Q: My partner and I have a small PR firm handling start-ups. As you
know, things are very tight in this market. I am always looking for new
business, so when a potential client calls, I try and do everything I
can to win the account. The problem is, one of my prospects keeps
calling to ask me advice on how they should handle a launch or an event
But when I try and lock them into a formal relationship, they won't even
answer my calls.
I am beginning to feel like they are just using me to get ideas, but
that they will never actually hire us to execute them. I can't afford to
make them angry, but I really can't afford to hand out free advice all
the time. What should I do?
Mr. A, San Francisco
A: Yours is a common dilemma in these penurious times. As my dear mother
would tell me every Saturday night, boys won't buy the cow if they're
getting the milk for free. But that advice doesn't help you any more
than it helped me.
So I called on my good friend David Landis, CEO of Landis Communications
in San Francisco, for help. David says that volunteering guidance is an
important part of the business. "Giving advice is the best form of
marketing for any PR professional," he offers.
But David employs a shrewd psychological device to discourage idea
"If someone calls me up and asks if I have some ideas, I say,'Sure, just
give me some time so I can put the ideas down on paper.'" When he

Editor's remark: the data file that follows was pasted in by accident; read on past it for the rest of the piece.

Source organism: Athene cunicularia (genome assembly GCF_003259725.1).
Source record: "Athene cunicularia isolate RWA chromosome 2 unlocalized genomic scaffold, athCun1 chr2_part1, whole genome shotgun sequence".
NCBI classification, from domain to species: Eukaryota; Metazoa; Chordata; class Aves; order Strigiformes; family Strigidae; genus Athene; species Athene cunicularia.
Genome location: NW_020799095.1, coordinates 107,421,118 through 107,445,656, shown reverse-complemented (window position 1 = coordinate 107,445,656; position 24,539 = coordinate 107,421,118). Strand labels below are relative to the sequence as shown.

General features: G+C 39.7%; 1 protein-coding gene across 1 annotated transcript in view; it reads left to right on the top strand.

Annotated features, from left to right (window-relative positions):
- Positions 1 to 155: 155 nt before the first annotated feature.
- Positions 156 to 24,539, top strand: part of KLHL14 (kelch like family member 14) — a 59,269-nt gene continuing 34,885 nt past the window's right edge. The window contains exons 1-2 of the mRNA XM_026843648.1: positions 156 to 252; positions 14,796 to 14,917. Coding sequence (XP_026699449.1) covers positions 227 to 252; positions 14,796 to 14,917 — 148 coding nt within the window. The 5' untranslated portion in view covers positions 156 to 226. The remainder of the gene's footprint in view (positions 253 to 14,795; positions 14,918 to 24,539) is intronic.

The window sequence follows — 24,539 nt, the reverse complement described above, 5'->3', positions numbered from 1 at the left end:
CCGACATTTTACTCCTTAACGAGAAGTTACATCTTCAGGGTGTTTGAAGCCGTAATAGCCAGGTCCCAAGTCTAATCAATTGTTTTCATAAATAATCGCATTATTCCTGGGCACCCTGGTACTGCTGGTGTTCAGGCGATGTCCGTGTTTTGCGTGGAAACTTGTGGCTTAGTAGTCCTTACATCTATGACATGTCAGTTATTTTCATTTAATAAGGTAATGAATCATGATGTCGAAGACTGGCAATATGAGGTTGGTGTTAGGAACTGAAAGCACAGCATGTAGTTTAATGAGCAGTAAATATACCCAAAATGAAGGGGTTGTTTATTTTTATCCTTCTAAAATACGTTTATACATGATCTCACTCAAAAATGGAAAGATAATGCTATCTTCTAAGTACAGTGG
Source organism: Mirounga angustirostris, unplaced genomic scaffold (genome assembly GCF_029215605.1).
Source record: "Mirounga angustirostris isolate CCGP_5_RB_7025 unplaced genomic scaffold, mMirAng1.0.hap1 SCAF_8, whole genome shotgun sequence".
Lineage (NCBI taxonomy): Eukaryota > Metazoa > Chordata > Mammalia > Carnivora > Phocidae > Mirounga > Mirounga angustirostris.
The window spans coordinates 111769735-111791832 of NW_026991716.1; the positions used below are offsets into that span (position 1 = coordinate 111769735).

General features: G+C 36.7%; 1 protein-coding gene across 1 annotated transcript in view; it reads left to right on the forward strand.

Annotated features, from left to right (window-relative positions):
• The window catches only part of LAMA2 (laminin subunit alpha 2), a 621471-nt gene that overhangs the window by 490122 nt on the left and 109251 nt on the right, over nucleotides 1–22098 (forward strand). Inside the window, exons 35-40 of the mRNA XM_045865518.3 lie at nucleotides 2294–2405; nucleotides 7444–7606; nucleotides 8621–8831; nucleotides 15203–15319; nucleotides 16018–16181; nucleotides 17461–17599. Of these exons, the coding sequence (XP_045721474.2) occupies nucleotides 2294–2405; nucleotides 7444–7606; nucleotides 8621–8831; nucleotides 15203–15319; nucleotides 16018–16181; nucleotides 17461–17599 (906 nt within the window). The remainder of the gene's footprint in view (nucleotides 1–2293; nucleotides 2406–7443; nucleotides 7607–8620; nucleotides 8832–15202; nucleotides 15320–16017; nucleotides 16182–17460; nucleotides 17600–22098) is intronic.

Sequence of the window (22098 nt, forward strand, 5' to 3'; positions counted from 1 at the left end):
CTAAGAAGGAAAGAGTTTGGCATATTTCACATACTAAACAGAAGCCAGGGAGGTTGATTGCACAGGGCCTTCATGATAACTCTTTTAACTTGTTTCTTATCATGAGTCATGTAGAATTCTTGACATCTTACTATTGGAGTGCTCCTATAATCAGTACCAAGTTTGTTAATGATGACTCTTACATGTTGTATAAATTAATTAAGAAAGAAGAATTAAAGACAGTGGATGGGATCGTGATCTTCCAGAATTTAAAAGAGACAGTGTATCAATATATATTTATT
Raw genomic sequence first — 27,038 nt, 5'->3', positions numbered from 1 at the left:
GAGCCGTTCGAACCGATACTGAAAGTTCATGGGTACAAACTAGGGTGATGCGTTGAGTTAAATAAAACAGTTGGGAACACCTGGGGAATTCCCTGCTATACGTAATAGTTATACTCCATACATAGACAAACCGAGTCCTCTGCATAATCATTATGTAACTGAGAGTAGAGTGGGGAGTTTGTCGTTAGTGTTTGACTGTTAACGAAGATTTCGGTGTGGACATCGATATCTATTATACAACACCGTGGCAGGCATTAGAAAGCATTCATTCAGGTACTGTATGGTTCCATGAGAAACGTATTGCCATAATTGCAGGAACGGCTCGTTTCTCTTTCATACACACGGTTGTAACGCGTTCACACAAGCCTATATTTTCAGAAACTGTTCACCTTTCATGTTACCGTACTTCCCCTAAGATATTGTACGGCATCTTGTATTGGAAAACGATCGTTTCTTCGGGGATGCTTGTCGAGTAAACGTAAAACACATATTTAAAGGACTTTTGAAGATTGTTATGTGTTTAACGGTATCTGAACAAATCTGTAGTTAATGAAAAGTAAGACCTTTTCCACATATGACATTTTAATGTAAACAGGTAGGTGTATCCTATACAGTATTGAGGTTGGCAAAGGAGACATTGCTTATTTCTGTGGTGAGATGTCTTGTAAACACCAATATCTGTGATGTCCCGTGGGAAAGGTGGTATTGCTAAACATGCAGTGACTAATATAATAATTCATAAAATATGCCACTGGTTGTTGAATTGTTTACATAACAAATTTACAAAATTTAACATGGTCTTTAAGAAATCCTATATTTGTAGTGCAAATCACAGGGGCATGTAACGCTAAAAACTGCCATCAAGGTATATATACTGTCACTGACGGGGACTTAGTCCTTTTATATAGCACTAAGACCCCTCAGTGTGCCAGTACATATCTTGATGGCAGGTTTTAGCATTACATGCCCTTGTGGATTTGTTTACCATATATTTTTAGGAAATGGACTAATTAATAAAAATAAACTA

supplies a few thoughtful nuggets to the would-be client, he adds a
credit line on the bottom of the page, saying the information is
proprietary, and can only be used with written approval.
Granted, this won't discourage every brainstorm burglar. "Can they still
steal the ideas? Sure." David says. "But it makes 90% of the people
either back off, or come back and say, 'We like the idea and want to
Q: I graduated from college last year and started working for a public
affairs agency. When I started this job, I didn't know what I was
I asked my boss a lot of questions and slowly got to know the
Right away she had me doing some media calls, and I was pretty bad at it
when I started.
But as I have learned about PR and the clients, I have come to realize
that a lot of the stories she has me pitching are really awful. The
journalists I talk to get annoyed and don't want to talk to me anymore.
How can I convince her these story ideas stink without hurting my
Mr. C, Washington
A: Ahhh, the student exceeds the master. Who said that? Yoda? I can't
recall, but I can certainly help you solve this problem.
Whenever you call reporters to pitch a story, ask them what kind of
stories they are interested in pursuing. Once you have a better idea
what pitches will be successful, take a look at your clients and come up
with some ideas on your own.
Armed with this knowledge, accept the task graciously the next time your
boss hands you another "low-level government employee buys a new hat"
story. But don't forget to tell her that you also had some story ideas
based on what the journalist told you in a prior conversation. Suggest
to her that you try pitching both stories at the same time. Then, if
your ideas prove successful, your boss will probably let you work with
the client more closely.
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